However, India is more expensive relative to other emerging markets (EMs), he says in an interview to CNBC-TV18.
From a global perspective, he thinks the deeply entrenched negative sentiment about the US economy is driving sentiment at the moment.
He is not as bearish on emerging market equities as he is on the US. According to him, EM equities are attractively priced than developed markets and more so because the dollar is weakening.
Below is the verbatim transcript of the interview..
Q: So markets are taking – I believe – Chinese trade data not too well. There was so much of enthusiasm around particularly commodity stocks yesterday and commodities in general. A lot of that seems to be fading away rather quickly?
A: Yes, but if not China per se, it is true China’s exports were down but when Chinese exports are down it is because somebody outside of China is not buying and of course what the real concern here is that we are at the very end of the sort of massive multiyear monetary stimulus that we have seen in the western world since the onset of quantitative easing (QE) and their interest rate policies.
These policies have purely stimulatory but there has been very little done on the supply side, very little done on the underlying debt picture and we have now reached a situation where the developed economies are really beginning to struggle here and it is very hard to see where the upside is in the financial markets and also where the growth is going to come from.
So, at the margin what is driving sentiment right now is a quite deeply entrenched negative sentiment about the US economy in particular that there is very little upside and that is what is driving global sentiments right now.
Q: You sound quite bearish on equities. So, is that a call in general on equities or are you more bearish on the US vis-à-vis Europe, what is the call?
A: Actually what I think is I am not particularly bearish on emerging market (EM) equities to be honest. US equities yes, I am a little bit worried about US equities but what is critical from the rest of the world’s perspective particularly in the EM is that the dollar has started to go down and the dollar has been the all determining driver of global capital flows of the last four years. Enormal volumes of capital has been sucked out of EM because people have wanted to be long dollars but the dollar is now weakening and that means that not only will people look at valuations in EM and compare them to valuations in United States on a sort of a more level basis but if the dollar continues to decline then you are going to EM markets. You are actually going get FX upside and that means that all the local instruments whether they be fixed income or equities begin to look interesting. Of course within EM the equity picture is significantly more attractively priced than what it is in the developed markets.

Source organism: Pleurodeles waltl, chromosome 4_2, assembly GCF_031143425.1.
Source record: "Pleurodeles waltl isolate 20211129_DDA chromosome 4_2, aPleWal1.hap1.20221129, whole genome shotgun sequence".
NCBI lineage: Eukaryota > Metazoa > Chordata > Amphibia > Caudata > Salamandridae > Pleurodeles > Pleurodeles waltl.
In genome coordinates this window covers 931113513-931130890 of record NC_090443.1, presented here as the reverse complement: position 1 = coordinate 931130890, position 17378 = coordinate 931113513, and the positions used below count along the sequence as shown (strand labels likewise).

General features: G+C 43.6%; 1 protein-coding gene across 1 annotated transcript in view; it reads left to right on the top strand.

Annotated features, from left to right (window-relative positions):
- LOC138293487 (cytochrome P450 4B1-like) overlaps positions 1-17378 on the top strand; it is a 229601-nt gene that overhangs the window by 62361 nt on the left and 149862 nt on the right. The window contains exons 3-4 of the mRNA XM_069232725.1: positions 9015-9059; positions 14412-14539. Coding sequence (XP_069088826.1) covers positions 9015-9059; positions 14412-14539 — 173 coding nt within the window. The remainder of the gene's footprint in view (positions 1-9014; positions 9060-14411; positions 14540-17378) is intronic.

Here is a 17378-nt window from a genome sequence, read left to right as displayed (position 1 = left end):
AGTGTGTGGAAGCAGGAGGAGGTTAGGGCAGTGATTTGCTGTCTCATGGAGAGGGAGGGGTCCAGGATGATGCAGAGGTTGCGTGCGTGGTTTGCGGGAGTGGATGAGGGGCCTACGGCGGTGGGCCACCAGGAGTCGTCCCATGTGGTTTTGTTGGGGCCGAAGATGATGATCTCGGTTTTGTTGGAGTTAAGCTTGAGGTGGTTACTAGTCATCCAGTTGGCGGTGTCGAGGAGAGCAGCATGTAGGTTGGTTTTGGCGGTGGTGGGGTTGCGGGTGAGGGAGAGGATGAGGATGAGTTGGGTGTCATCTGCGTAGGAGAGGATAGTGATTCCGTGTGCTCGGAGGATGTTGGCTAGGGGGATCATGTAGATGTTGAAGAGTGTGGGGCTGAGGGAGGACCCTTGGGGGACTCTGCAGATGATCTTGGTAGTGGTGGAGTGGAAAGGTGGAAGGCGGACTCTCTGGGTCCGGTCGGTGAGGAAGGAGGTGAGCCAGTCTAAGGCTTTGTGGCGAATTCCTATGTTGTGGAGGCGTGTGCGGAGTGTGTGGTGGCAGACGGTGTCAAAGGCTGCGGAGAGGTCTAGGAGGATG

Once we look within EMs then there are some markets that are granted more expenses than other and India is actually one of the more expensive markets relative to some of the other markets in EM that have been beaten up more over the last few years.
Q: Your calls on EMs is tying in very nicely with the kind of fund flow data that we are getting here in India because foreign institutional buyers have finally turned a little positive on this market at least in the last few days. Even today they have been net buyers of Indian equities. Can this trend continue, are you expecting more foreign flows to come into a market like India?
A: I do expect more flows to come into EM including into India. I think the Indian growth story is pretty solid. Once we see more capex spending coming in through the Budget, I think we are going to see that growth story have sustainability behind it and that is gradually going to pull retail investors as well as foreign investors back into EM.
The technical position across EM is incredibly benign. Since the taper tantrum there is not a single asset manager or a single manager of EM assets in the world who has not seen their assets under management decline significantly. EM currencies are down sort of 30-50 percent versus the dollar.
So, there is a lot of value here and you could even argue that on the back of the weaker currencies we have in EM, you are likely to start seeing a cyclical pickup led by net exports coming out of EM. We are also going to start seeing reserves stabilising across EM. We are seeing that in several Asian economies already, Thailand, Indonesia, Philippines are seeing an increase in their foreign exchange reserves and I think that trend is going to continue.
Q: The Indian market is about 8-9 percent off its 52 week low. How much more would you ascribe to this pullback rally? Do you think it has more steam?
A: Ultimately the Indian stock market should trade significantly higher than current levels but there is a very significant sort of cool drop coming in from the global environment right now which is probably going to hold back things a little bit. So, the recovery might be a little bit more gentle and so not take us to fair valuations immediately.